“Swift Currents” is a historical fiction work, the first of two by Lowcountry author David Bruce Grim, who lives in the Lowcountry on a barrier island.
Perhaps Grim walks the same ground as did the characters in this fascinating tale. The reader will learn about the Gullah people and their culture, and how they lived in bondage before the changes brought about by the Civil War.
Their strong faith and amazing resilience were key to the role they played in the securing of their own freedom and in the Reconstructive Era that followed.
This novel is an accurate account of the years from 1861 to 1863, when the bulk of the action and interaction took place along the sea islands of South Carolina. Well-known Civil War heroes including Harriet Tubman, Clara Barton, Laura Towne and Thomas Wentworth Higginson were integral to the organization of people and resources in the areas impacted by the war and brought considerable power to the cause of lifting up the freedmen and women.
Most impressive, though, are the fictional characters the author has created and placed in this setting, based on slaves on the plantations of coastal South Carolina. The story is told from the perspective of a young mother, Callie, who is owned by the cruel master of Oakheart Plantation.
The reality of the everyday struggles and horrors this woman faced will both sadden the reader and fill one’s heart with admiration and respect. In spite of being forced to work from sun up to sun down, and subjected to cruel punishment with no access to education, health care or freedom to make choices, these people, once freed, moved forward courageously, determined to improve their life and the lives of their children.
South Carolinians will be pulled in from the start of this well-written and impeccably researched book. The familiarity of the islands and creeks as well as some of the structures of the area make for an interesting read and should draw more people to visit these historic places.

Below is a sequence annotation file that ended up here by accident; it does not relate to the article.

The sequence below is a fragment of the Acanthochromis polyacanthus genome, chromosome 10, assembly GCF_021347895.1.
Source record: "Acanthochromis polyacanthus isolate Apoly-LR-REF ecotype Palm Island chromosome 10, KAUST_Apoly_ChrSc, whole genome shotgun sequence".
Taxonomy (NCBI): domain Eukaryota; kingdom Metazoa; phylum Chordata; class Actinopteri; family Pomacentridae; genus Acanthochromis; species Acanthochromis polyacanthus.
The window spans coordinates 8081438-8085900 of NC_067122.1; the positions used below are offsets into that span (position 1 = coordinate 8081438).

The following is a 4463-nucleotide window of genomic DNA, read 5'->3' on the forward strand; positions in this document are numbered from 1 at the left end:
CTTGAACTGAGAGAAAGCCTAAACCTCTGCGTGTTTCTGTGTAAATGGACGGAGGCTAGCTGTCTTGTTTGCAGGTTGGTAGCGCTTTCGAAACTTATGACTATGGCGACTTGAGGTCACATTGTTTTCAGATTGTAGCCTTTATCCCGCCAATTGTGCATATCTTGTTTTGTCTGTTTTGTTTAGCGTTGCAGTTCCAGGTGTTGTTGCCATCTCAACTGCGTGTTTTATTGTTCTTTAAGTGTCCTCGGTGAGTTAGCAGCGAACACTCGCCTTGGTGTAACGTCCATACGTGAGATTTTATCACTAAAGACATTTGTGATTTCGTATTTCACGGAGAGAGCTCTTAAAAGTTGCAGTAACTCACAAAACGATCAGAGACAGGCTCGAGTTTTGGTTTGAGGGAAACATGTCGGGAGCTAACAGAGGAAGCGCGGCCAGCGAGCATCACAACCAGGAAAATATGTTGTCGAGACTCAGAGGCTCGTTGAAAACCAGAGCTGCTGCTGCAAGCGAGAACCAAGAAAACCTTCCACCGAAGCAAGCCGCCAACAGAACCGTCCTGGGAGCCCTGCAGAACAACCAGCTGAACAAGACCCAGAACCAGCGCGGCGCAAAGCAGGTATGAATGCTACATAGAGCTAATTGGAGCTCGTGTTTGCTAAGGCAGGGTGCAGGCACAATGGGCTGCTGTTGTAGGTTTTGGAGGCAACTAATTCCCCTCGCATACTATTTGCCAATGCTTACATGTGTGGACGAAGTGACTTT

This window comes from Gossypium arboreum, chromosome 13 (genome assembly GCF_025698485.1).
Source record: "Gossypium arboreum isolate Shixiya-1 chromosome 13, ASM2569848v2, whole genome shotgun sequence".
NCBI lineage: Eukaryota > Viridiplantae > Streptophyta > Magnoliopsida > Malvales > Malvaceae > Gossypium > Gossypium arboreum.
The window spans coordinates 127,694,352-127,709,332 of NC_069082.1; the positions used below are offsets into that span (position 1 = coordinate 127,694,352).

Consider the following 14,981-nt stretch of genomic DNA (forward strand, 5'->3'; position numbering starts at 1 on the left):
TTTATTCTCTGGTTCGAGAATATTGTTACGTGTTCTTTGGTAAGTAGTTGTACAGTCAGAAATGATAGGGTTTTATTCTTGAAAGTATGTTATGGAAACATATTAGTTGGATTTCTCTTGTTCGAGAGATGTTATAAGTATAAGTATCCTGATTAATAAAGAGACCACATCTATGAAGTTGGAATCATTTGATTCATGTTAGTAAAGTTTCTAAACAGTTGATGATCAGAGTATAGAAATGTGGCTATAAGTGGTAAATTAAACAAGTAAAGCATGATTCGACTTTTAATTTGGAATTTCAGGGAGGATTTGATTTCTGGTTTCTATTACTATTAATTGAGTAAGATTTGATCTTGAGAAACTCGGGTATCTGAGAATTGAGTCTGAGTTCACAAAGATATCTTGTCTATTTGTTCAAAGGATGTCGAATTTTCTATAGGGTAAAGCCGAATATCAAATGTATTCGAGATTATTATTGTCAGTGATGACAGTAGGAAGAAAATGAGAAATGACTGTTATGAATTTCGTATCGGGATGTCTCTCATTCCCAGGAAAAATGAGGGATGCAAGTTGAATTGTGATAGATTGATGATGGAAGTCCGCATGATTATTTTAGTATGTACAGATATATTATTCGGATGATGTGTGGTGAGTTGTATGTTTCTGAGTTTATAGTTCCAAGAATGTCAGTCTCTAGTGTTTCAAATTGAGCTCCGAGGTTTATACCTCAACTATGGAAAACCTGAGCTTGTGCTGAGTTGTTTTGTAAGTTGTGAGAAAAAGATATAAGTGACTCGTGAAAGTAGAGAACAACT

For example, the Penn Center on St. Helena Island, just five miles east of Beaufort, is where the Brick Church was located, housing the first school for freed slaves with 80 students enrolled in 1862.
Later, a larger school was built for the instruction of freed slaves and named The Penn School. In 1950, it became the Penn Center, as it is known today.
Robert Smalls Parkway, a five-mile section of Highway 170, is named for an extraordinary escaped slave and Civil War hero, whose story is a book in itself.
Dialogue sections of this book are written as the Gullah language is spoken and give an authentic feel to the story: One can “hear” how they must have sounded.
The author encourages readers’ comments and questions about this book. Contact him at email@example.com.
Glenda Harris of Bluffton is a freelance writer and editor, nature lover and aspiring novelist.